As I mentioned in a previous post, when I place an order with Shapeways for 3D printed items, the order usually contains a number of items. The last order, as well as containing the test print of the 7 plank wagon, contained a new item to add to the range available through Penistone Railway Works: concrete fence posts.
So on a cold day at the end of November last year (when on the way to the shops to buy lunch) I took a tape measure, a camera, a notepad, and a pencil and set out to take detailed measurements of the two fence posts. Whilst I did get a few funny looks from people walking past, I came home with copious drawings (not very good ones) and lots of helpful measurements.
After refreshing my memory of trigonometry I proceeded to turn the measurements into a 3D model. Fortunately for a shape as relatively simple as a fence post this isn't actually very difficult. The most difficult decisions relate to balancing a desire to produce an accurate model with producing a model that can be both printed and is useful. Hopefully I've managed to achieve that balance with this model.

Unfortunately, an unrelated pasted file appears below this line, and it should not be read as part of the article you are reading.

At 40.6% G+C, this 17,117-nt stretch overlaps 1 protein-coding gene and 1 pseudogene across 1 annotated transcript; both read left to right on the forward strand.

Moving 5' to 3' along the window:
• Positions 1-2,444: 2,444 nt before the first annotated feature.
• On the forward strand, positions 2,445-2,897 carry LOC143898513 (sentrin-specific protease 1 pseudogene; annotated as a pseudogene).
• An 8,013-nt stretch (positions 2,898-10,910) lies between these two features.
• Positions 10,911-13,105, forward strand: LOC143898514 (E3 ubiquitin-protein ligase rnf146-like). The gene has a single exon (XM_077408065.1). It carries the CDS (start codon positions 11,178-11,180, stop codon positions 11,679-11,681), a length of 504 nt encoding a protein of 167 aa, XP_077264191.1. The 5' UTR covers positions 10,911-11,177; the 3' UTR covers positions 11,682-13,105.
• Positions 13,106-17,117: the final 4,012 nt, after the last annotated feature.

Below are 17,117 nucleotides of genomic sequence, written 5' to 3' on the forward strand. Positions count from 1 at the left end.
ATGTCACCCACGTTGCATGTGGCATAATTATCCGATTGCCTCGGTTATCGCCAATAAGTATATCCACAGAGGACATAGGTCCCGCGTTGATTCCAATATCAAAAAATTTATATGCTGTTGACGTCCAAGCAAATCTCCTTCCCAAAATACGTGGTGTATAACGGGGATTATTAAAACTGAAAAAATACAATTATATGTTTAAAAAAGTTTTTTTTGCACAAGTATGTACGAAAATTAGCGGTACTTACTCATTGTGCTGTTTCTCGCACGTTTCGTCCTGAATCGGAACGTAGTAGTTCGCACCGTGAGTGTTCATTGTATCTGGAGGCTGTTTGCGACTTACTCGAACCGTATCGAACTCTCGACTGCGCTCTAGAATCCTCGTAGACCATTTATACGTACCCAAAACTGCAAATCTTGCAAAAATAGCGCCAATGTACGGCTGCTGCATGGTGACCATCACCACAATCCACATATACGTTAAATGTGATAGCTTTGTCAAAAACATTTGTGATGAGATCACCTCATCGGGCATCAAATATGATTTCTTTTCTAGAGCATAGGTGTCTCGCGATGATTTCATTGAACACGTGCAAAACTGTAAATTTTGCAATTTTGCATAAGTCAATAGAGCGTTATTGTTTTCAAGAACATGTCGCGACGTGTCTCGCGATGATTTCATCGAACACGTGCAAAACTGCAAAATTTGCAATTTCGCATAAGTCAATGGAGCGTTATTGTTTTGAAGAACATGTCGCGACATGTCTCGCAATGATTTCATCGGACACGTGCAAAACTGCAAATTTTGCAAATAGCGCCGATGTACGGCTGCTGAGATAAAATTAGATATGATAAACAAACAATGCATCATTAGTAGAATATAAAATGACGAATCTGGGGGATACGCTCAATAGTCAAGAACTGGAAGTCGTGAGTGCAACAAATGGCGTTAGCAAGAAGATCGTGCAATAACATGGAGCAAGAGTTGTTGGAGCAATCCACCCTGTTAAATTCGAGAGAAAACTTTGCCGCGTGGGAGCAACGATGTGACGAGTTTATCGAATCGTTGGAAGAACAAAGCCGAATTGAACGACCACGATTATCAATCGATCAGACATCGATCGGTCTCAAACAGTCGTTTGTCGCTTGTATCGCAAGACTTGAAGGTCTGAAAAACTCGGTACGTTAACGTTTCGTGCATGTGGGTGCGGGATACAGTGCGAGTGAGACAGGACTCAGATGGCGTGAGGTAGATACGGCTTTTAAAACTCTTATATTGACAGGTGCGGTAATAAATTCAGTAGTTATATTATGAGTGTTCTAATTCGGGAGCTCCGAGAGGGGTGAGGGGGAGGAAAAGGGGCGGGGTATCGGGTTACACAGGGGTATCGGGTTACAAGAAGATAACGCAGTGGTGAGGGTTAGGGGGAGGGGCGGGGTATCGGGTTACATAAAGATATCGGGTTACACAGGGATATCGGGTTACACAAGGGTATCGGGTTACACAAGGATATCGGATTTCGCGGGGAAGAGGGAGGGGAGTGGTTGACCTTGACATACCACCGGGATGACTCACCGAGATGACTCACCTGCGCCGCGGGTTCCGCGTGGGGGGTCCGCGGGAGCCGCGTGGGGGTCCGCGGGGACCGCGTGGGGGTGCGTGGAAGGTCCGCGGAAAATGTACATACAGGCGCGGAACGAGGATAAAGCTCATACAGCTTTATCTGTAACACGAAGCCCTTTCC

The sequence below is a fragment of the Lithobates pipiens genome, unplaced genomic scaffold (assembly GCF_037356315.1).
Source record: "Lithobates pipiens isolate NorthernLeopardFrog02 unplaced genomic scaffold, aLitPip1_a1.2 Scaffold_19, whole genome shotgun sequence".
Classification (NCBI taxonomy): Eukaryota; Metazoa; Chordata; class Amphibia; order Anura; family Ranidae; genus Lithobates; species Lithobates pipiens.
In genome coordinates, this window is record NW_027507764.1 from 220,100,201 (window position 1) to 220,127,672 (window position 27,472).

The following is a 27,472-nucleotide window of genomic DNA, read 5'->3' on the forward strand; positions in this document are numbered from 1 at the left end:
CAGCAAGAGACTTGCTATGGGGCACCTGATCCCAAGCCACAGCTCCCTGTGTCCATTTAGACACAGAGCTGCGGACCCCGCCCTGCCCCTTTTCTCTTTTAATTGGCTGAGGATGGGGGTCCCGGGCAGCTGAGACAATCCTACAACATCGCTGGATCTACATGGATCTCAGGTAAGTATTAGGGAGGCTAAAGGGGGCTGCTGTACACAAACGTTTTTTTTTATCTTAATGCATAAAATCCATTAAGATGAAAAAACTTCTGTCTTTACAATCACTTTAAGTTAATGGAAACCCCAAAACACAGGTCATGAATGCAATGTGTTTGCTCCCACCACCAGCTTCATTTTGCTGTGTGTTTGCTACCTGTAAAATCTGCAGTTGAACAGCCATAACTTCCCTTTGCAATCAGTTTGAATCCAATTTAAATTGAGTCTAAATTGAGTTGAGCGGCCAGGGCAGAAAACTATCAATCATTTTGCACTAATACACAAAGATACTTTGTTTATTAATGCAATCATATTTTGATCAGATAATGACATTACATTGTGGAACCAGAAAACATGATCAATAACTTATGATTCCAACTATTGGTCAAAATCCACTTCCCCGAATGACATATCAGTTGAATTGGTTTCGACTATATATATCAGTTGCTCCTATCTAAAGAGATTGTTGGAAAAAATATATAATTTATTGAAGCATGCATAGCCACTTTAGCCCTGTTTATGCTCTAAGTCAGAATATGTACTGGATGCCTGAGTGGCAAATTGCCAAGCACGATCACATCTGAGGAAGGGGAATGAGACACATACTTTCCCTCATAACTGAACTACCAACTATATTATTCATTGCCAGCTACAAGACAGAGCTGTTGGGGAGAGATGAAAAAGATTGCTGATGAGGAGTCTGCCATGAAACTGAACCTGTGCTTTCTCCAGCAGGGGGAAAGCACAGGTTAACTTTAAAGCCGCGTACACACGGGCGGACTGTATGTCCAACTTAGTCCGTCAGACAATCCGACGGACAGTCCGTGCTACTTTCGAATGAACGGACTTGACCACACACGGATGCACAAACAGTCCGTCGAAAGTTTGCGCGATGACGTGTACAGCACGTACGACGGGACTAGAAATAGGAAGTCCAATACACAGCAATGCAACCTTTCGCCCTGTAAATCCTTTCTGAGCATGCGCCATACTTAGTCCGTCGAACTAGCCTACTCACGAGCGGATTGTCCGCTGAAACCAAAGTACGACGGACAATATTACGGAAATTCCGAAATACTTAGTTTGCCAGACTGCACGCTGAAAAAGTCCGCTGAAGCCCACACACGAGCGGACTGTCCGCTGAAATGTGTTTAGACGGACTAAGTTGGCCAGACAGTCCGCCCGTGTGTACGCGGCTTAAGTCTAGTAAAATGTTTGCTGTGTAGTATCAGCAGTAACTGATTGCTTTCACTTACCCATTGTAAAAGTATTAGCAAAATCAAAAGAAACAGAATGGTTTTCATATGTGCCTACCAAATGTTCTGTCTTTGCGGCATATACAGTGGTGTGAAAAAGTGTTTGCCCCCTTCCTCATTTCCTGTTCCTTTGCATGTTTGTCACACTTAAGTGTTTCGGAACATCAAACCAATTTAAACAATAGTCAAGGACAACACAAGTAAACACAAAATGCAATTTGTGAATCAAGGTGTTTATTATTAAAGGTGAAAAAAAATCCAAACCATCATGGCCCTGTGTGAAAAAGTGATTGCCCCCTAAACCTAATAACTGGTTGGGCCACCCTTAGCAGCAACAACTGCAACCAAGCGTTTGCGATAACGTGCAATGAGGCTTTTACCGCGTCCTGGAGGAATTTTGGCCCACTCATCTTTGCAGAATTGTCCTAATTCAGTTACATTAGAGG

Because printing a single fence post seems rather daft, I've actually strung 21 normal fence posts together on a simple sprue. The sprue isn't, however, simply waste plastic as I've added holes to it that act as a guide for drilling 1mm holes for the fence posts at the suggested distance apart (5cm on the model which matches the average real life spacing between posts). Given the recommended distance between posts, this means a single sprue will allow you to build a fence a metre long on your model; which at a scale of 1/76 results in being able to model 76 metres of fence. At the current price for printing this equates to approximately €0.15 to model a metre of real fencing.
The second sprue contains four of the braced posts, and again contains guide holes, this time for drilling the extra hole needed for the braced leg. These posts are needed where a fence ends or where it turns a sharp corner; a sharp corner usually consists of two fences ending at the some place.
Having now handled the test print, and checked that I can actually thread wire (I'm recommending 0.125mm enammeld copper wire from Maplin) through the holes, I'm really happy with how they've turned out. At some point I'll actually fit them to a test track so I can take a photo of them "in use". Given that I'm happy with how they've turned out they are now available from Penistone Railway Works, so if you should be in need of 4mm to the foot scale concrete fence posts you know where to go!